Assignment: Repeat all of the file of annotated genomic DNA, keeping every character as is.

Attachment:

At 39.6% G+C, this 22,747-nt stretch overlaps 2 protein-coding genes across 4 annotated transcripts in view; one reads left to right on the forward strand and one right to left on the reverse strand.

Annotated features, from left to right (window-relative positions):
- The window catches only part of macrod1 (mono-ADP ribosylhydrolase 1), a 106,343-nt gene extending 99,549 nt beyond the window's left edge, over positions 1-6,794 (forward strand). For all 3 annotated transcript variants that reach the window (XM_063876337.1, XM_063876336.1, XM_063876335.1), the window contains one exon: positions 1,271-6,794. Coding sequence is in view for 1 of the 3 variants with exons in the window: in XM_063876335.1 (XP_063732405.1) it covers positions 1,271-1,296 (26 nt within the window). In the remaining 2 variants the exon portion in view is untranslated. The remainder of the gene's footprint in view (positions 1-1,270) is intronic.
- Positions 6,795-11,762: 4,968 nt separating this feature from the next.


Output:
At 39.6% G+C, this 22,747-nt stretch overlaps 2 protein-coding genes across 4 annotated transcripts in view; one reads left to right on the forward strand and one right to left on the reverse strand.

Annotated features, from left to right (window-relative positions):
- The window catches only part of macrod1 (mono-ADP ribosylhydrolase 1), a 106,343-nt gene extending 99,549 nt beyond the window's left edge, over positions 1-6,794 (forward strand). For all 3 annotated transcript variants that reach the window (XM_063876337.1, XM_063876336.1, XM_063876335.1), the window contains one exon: positions 1,271-6,794. Coding sequence is in view for 1 of the 3 variants with exons in the window: in XM_063876335.1 (XP_063732405.1) it covers positions 1,271-1,296 (26 nt within the window). In the remaining 2 variants the exon portion in view is untranslated. The remainder of the gene's footprint in view (positions 1-1,270) is intronic.
- Positions 6,795-11,762: 4,968 nt separating this feature from the next.